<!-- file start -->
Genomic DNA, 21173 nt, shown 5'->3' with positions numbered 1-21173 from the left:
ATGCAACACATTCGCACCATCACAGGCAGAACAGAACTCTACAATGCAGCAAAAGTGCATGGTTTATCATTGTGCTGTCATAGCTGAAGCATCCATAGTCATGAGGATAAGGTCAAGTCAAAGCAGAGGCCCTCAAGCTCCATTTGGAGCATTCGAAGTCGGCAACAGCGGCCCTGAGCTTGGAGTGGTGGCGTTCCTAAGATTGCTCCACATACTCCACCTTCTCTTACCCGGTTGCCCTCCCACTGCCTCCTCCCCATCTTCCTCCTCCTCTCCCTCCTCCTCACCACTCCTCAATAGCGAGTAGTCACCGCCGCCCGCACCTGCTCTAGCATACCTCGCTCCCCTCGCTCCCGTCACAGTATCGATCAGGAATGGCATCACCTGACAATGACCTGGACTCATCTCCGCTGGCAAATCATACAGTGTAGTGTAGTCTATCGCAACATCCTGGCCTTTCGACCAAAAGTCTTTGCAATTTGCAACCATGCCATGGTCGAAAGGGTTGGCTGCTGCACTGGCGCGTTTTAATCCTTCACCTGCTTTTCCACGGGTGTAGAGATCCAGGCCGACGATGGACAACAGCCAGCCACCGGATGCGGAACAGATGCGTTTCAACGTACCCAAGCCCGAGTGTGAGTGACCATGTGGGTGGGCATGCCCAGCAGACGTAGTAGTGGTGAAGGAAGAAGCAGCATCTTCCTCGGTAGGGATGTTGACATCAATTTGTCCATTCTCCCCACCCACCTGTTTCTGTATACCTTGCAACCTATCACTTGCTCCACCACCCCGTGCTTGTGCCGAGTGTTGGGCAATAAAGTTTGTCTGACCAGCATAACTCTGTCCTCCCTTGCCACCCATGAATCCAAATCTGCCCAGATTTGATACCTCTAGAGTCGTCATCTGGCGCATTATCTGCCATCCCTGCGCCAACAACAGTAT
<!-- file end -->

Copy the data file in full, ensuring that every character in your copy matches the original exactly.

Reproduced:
Genomic DNA, 21173 nt, shown 5'->3' with positions numbered 1-21173 from the left:
ATGCAACACATTCGCACCATCACAGGCAGAACAGAACTCTACAATGCAGCAAAAGTGCATGGTTTATCATTGTGCTGTCATAGCTGAAGCATCCATAGTCATGAGGATAAGGTCAAGTCAAAGCAGAGGCCCTCAAGCTCCATTTGGAGCATTCGAAGTCGGCAACAGCGGCCCTGAGCTTGGAGTGGTGGCGTTCCTAAGATTGCTCCACATACTCCACCTTCTCTTACCCGGTTGCCCTCCCACTGCCTCCTCCCCATCTTCCTCCTCCTCTCCCTCCTCCTCACCACTCCTCAATAGCGAGTAGTCACCGCCGCCCGCACCTGCTCTAGCATACCTCGCTCCCCTCGCTCCCGTCACAGTATCGATCAGGAATGGCATCACCTGACAATGACCTGGACTCATCTCCGCTGGCAAATCATACAGTGTAGTGTAGTCTATCGCAACATCCTGGCCTTTCGACCAAAAGTCTTTGCAATTTGCAACCATGCCATGGTCGAAAGGGTTGGCTGCTGCACTGGCGCGTTTTAATCCTTCACCTGCTTTTCCACGGGTGTAGAGATCCAGGCCGACGATGGACAACAGCCAGCCACCGGATGCGGAACAGATGCGTTTCAACGTACCCAAGCCCGAGTGTGAGTGACCATGTGGGTGGGCATGCCCAGCAGACGTAGTAGTGGTGAAGGAAGAAGCAGCATCTTCCTCGGTAGGGATGTTGACATCAATTTGTCCATTCTCCCCACCCACCTGTTTCTGTATACCTTGCAACCTATCACTTGCTCCACCACCCCGTGCTTGTGCCGAGTGTTGGGCAATAAAGTTTGTCTGACCAGCATAACTCTGTCCTCCCTTGCCACCCATGAATCCAAATCTGCCCAGATTTGATACCTCTAGAGTCGTCATCTGGCGCATTATCTGCCATCCCTGCGCCAACAACAGTAT